Direct digital-to-biological data storage in DNA in living cells

January 13, 2021 // By Nick Flaherty
Encoding 72bits of data into DNA in a living cell
A team at Columbia University in the US has stored and recovered digital data in the DNA of living bacteria.

Researchers in the US have succeeded in coding digital data into living cells using DNA processing techniques.

The team at Columbia used what it calls a ‘electrogenetic’ framework for direct storage of digital data in living cells. Using an engineered redox-responsive CRISPR adaptation system, they used an electromagnetic field to encode up to 72bits of binary data in 3-bit units into arrays of single cell e. coli bacteria. In classic computing style, this 72bits read ‘Hello World’.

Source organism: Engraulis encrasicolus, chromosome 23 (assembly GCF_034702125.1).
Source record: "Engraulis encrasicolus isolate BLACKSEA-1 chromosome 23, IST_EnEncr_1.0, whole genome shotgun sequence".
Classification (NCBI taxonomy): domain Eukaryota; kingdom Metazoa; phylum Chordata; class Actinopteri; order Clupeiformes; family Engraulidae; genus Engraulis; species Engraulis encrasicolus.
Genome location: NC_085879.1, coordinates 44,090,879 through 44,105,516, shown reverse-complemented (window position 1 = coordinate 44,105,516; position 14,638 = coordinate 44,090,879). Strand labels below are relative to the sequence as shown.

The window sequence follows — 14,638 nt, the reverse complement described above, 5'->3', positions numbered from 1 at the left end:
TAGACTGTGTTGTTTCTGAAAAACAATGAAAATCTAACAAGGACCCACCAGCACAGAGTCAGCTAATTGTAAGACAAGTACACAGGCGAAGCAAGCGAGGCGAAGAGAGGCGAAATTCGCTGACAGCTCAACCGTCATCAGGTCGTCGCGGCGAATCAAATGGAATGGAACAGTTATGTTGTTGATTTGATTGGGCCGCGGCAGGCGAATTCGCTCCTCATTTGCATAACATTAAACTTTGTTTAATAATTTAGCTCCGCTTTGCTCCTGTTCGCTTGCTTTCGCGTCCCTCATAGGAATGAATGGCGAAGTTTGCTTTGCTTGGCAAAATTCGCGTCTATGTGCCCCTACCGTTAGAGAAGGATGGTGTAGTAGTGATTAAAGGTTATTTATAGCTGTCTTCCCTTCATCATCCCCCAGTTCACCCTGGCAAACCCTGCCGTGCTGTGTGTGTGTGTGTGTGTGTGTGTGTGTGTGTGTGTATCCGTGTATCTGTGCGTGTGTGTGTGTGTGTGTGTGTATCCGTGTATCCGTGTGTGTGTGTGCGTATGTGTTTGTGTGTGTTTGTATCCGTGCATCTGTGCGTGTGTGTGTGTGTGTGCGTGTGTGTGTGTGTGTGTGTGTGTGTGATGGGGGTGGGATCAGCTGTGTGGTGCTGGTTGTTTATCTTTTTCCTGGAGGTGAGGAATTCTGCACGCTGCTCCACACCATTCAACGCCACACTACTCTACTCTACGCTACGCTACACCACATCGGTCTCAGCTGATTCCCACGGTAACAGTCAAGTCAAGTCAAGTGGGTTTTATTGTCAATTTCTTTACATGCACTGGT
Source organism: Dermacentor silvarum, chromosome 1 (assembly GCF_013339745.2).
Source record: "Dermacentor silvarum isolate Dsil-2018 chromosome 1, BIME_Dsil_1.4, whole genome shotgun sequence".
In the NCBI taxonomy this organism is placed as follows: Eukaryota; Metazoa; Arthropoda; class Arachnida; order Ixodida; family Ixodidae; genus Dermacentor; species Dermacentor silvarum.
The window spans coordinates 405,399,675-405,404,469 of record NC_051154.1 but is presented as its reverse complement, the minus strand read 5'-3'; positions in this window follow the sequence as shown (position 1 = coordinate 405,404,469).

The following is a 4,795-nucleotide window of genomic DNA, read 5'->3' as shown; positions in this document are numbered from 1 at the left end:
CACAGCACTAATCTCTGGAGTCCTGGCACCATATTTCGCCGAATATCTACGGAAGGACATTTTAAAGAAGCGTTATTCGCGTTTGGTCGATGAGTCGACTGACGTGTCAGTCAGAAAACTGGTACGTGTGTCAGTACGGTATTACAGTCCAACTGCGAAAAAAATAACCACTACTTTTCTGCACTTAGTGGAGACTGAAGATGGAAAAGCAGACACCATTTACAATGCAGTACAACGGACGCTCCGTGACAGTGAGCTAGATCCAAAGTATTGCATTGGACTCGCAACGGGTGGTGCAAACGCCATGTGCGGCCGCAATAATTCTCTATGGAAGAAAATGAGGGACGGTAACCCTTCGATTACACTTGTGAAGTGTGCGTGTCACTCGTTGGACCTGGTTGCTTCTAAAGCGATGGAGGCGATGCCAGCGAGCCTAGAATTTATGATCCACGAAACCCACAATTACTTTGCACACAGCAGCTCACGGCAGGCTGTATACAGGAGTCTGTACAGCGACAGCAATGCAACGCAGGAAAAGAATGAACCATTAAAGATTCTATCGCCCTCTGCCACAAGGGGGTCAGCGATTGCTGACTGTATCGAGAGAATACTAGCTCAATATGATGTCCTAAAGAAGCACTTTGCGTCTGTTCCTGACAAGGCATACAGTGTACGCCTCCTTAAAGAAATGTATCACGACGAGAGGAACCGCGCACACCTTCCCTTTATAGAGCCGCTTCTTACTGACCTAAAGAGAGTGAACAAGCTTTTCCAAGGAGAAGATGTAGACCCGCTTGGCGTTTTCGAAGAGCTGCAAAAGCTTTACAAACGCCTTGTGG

The key thing with the DNA encoding is that it survives through multiple generations of the bacteria and is recovered using CISPR DNA technology analysis techniques that have become widespread as a result of the Covid-19 pandemic.

This establishes a direct digital-to-biological data storage framework and advances our capacity for information exchange between silicon- and carbon-based entities says Sung Sun Yim of the Department of Systems Biology, Columbia University, in a paper in Nature Chemical Biology.

Using DNA to store data is a key area of research to provide higher density storage. Back in March 2019, Microsoft and the University of Washington in the US showed an automated process for storing of data on DNA, but this used artificial, synthesized DNA. It had previously managed to store 1Gbit of data on DNA, but the researchers have been quiet since the end of 2019.

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